Caramelized onions are onions that have been slowly cooked to develop their flavor.
Essentially the sugars break down in the onion, leading to a sweet and rich flavor that’s almost jammy. They’re a welcome addition to so many recipes.
We’ll show you how to make the best caramelized onions, how to freeze them for future use, and answer all your FAQs.
Why You Should Make Caramelized Onions
It does take a commitment of at least 25 minutes to get a great caramelized onion, but it is so worth it!
The flavor is phenomenal. They have a deeper, sweeter flavor and they add a really wonderful depth to so many recipes. We love to make a large batch of caramelized onions, freeze them, and use them over several weeks.
Some Frequently Asked Questions about Making Caramelized Onions
There’s so many great questions about caramelizing onions. It’s a simple process but there are some important things to know!
Let us know if you have any other questions in the comments.
Caramelized Onions vs. Sautéed Onions
Caramelized onions are cooked at a low heat for longer than sautéed onions (or browned onions).
Sautéing onions at medium-high heat for a few minutes is essentially just frying them. It develops good flavor quickly. Caramelization takes much longer and develops a deeper, more aromatic flavor.
What onions do you use for caramelized onions?
You can caramelize any type of onion, but the most commonly used (and most versatile) are yellow onions.
Sweet onions and red onions are delicious caramelized though, so don’t be afraid to experiment.
Do you use salt to caramelize onions?
Yes, you’ll definitely want to add salt to your caramelized onions – as soon as they go into the pan. This helps the flavor develop and tenderizes the onions quickly.
Do you cover onions when you’re caramelizing them?
No, there’s no need to cover your onions while you’re caramelizing them. It won’t noticeably speed up the process either.
What do you do with caramelized onions?
Caramelized onions are most notably used in patty melts, cheese steaks, and French onion soup, but they can be used in so many ways!
Add them to salads or sandwiches, use them as a pizza topping, add them to pasta sauce, or use them as a topping for canapés.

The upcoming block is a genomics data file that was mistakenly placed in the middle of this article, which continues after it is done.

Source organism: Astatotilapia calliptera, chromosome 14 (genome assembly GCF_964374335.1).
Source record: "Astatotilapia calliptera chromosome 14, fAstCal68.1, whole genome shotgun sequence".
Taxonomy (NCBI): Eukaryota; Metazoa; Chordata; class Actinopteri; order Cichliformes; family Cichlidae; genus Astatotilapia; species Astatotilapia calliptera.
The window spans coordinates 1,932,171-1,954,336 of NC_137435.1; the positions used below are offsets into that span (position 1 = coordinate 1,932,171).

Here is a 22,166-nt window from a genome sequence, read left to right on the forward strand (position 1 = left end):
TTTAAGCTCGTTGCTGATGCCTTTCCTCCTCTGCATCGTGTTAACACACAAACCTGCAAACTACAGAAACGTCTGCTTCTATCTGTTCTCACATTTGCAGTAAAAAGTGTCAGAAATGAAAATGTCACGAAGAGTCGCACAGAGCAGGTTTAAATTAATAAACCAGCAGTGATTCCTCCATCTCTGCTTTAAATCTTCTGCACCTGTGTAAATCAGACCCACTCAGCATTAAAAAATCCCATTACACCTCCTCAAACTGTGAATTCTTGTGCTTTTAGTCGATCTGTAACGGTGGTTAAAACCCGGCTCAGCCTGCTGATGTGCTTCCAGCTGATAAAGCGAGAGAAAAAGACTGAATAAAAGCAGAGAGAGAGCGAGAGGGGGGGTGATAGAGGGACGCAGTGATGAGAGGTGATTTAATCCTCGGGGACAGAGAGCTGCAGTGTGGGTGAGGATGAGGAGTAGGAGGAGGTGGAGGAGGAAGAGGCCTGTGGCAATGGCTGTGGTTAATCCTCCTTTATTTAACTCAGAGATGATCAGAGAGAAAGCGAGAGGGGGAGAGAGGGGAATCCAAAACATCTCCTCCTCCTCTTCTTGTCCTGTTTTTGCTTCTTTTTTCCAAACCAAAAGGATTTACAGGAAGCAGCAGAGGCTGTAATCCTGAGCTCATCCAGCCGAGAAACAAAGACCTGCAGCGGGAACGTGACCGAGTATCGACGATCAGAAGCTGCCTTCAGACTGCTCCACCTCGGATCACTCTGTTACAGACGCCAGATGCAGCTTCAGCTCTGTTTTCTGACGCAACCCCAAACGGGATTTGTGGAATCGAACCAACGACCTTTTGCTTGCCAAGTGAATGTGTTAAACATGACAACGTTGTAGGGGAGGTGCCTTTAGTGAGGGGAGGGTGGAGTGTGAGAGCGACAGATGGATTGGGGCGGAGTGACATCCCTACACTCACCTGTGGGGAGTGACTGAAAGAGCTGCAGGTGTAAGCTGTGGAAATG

Why are my onions not caramelizing?
If your onions aren’t caramelizing it could be one of three issues – they haven’t been cooking for long enough, your pan isn’t hot enough, or you have too many onions in your pan.
It takes at least 20 to 25 minutes to see some caramel color on your onions. It’s likely that your onions just need more time.
If it’s been over 40 minutes and you aren’t seeing results, turn the heat up! Also, you can have several cups of onions in your pan but it shouldn’t be heaping.
Are caramelized onions bad for you?
No, caramelized onions are not bad for you! Onions are good for you whether they’re raw, cooked, or caramelized.
The caramelization process reduces the onion, and with this recipe, we use minimal fat and a small amount of salt. Onions are low in calories, a good source of fiber, and have no fat.
Can you freeze caramelized onions?
Yes, you can freeze caramelized onions. Allow them to cool before putting them in an airtight container. We like to freeze them in zip-top bags.
If you make a large batch, you can flatten the onions out to a 1/2 inch layer in a freezer bag. Freeze it flat and just break off however much you need to use whenever you need caramelized onions.
Recipes with Caramelized Onions
You can use caramelized onions in so many delicious recipes! Here are some of our favorite recipes with caramelized onions.
- Puff Pastry Onion Tart
- Warm Caramelized Onion Bacon Dip
- French Onion Meatball Skillet
- Caramelized Onion, Pancetta, and Feta Tart
Tips for Making this Recipe
- We suggest using a cast iron or carbon steel skillet for this recipe. Dutch ovens will work as well. We don’t suggest using a nonstick skillet.
- If you’d like you’d prefer, you can substitute olive oil for the butter or use half butter, half oil.
- It’s essential to salt the onions early, don’t forget this step.
- To freeze the onions, allow them to cool fully and then put them in a gallon, zip-top freezer bag. Flatten them and freeze flat, so you can easily crack off pieces to use when necessary.
- 3 medium yellow onions, thinly sliced
- 2 tablespoons butter
- 1 teaspoon kosher salt
- 3 teaspoons red wine vinegar
- Heat a cast-iron or carbon steel skillet over medium heat. Once hot, add the butter and allow it to melt.
- Add the onions and toss them to coat with the butter. Sprinkle the salt on top and toss them again.
- Allow onions to cook for 20 to 40 minutes, depending on the caramelization level you want. Stir occasionally to make sure they aren't burning.
- Remove onions from heat and season with red wine vinegar.
- Use immediately or freeze for up to 3 months.
Amount Per Serving: Calories: 33Total Fat: 2gSaturated Fat: 1gTrans Fat: 0gUnsaturated Fat: 1gCholesterol: 6mgSodium: 231mgCarbohydrates: 3gFiber: 0gSugar: 1gProtein: 0g